Deleterious By Definition

Our Fisheries Act is quite old – in fact one of the oldest acts in Canada – protecting native fish and their habitat since 1868 and evolving over decades to suit the government of the day.

The Harper administration, for example, took their opportunity to weaken its safeguards while Trudeau’s is attempting just the opposite, restoring or surpassing lost efficacy by way of Bill C-68, working its way toward law as of press time. One of this Act’s firmest provision, however, has remained unchanged by either administration – those governing deleterious substances.

A deleterious substance is anything which might bring a watershed or its resident fish harm, such as sewage or industrial effluent. It’s this provision in particular which has complicated matters at Alton Gas, the underground natural gas storage project north of Stewiacke, Nova Scotia, which intends on dumping brine into the Shubenacadie River.

Brine (highly concentrated salt water) is considered a deleterious substance under the Fisheries Act if its salinity exceeds 40 parts per thousand (PPT), whereas documents released by Alton Gas, following a Freedom of Information Act request, said their brine could be as high as 260 PPT, or roughly six times the legal limit.

The project might have ended there, but for a quirk written into the Fisheries Act which empowers the minister of Environment and Climate Change Canada (ECCC) to write up special regulations for particular industries, exempting them from restrictions on deleterious substances. Such exemptions have already been applied to the pulp and paper industry, the metal and diamond mining industry, and municipal waste water, permitting the pollution of Canadian waters wherever the minister deems appropriate.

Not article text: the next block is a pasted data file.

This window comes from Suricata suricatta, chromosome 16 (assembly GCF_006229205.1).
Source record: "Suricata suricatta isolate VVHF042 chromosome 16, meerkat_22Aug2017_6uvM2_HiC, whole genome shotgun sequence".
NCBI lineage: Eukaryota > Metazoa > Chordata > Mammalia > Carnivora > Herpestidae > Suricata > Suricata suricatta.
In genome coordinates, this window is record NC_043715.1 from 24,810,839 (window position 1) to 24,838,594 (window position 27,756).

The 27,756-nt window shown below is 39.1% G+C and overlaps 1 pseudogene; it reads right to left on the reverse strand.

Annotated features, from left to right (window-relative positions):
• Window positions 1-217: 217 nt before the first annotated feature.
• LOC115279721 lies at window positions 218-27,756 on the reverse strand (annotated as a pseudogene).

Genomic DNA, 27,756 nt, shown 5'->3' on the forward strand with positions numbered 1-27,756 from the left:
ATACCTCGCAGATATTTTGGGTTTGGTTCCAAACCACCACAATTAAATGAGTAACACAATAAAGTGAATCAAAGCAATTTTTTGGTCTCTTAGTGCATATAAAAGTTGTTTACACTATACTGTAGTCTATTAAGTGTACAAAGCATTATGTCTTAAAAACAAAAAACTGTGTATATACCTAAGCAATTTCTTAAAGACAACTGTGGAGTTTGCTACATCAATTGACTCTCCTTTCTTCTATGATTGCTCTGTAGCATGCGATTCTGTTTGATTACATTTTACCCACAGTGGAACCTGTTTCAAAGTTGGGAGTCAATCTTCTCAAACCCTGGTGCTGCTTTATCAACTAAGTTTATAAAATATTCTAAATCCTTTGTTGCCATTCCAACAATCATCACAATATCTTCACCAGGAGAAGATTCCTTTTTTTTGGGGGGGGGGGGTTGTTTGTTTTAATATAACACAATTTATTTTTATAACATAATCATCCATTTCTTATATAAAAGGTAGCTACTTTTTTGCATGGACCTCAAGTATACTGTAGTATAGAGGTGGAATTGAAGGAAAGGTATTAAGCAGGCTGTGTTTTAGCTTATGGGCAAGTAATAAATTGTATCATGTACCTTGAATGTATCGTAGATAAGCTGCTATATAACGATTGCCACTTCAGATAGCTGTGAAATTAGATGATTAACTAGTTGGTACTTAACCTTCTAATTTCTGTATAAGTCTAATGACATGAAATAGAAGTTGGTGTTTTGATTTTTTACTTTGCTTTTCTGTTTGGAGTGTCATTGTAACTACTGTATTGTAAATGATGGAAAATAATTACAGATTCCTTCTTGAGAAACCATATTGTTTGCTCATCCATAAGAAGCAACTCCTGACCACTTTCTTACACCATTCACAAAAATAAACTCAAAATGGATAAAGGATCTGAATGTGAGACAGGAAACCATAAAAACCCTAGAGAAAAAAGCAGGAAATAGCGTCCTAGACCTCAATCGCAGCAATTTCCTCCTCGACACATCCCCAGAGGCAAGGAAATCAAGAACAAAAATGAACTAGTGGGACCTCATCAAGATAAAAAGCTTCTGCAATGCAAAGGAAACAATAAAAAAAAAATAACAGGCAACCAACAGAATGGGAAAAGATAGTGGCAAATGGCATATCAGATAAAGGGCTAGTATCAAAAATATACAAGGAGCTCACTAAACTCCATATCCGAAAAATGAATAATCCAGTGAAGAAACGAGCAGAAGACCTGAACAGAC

Lisa Mitchell is senior lawyer and executive director of the East Coast Environmental Law Association (ECELA), and as she describes it, the exemption presently being drafted for Alton Gas could make history, and not in a good way.

“If my understanding is correct, this would be the first time that a project specific regulation has been issued under the Fisheries Act,” she said.

The exemptions outlined earlier, for pulp, paper and mining, each apply to entire industries, she said, to every mill and mine across the country, but so far, those being prepared for Alton Gas sound like they’ll only apply to Alton Gas, the first time special regulations have been written under the Fisheries Act to enable a single project. Mitchell stresses that this has always been within the minister’s power, but so far as her research has revealed, this power has never before been exercised, a troubling precedent for such a controversial project. How this exemption will be structured, however, has not been made public.

In partnership with the Ecology Action Centre, ECELA has formally requested of our federal government that the special regulations written for Alton Gas be thoroughly consulted upon even before they’re printed in the Canada Gazette Part 1 (the proving ground for new federal regulations), giving individuals and organizations more time to voice their concerns than would otherwise be possible. Their request was issued May 21 of this year and, as of press time, received no reply. These regulations have no expressed due date.

“This project is concerning for many people, and from many perspectives,” said Mitchell. “I think we need to see what their plan is, and that’s why we’ve asked for [a higher level of consultation]. What’s the intent here? What are they trying to achieve? What information is being brought to the minister in order to ensure she’s well informed before making this decision?”

Zack Metcalfe is a freelance journalist, columnist and author active across the Maritimes. This article was originally published with The Weekly Press.

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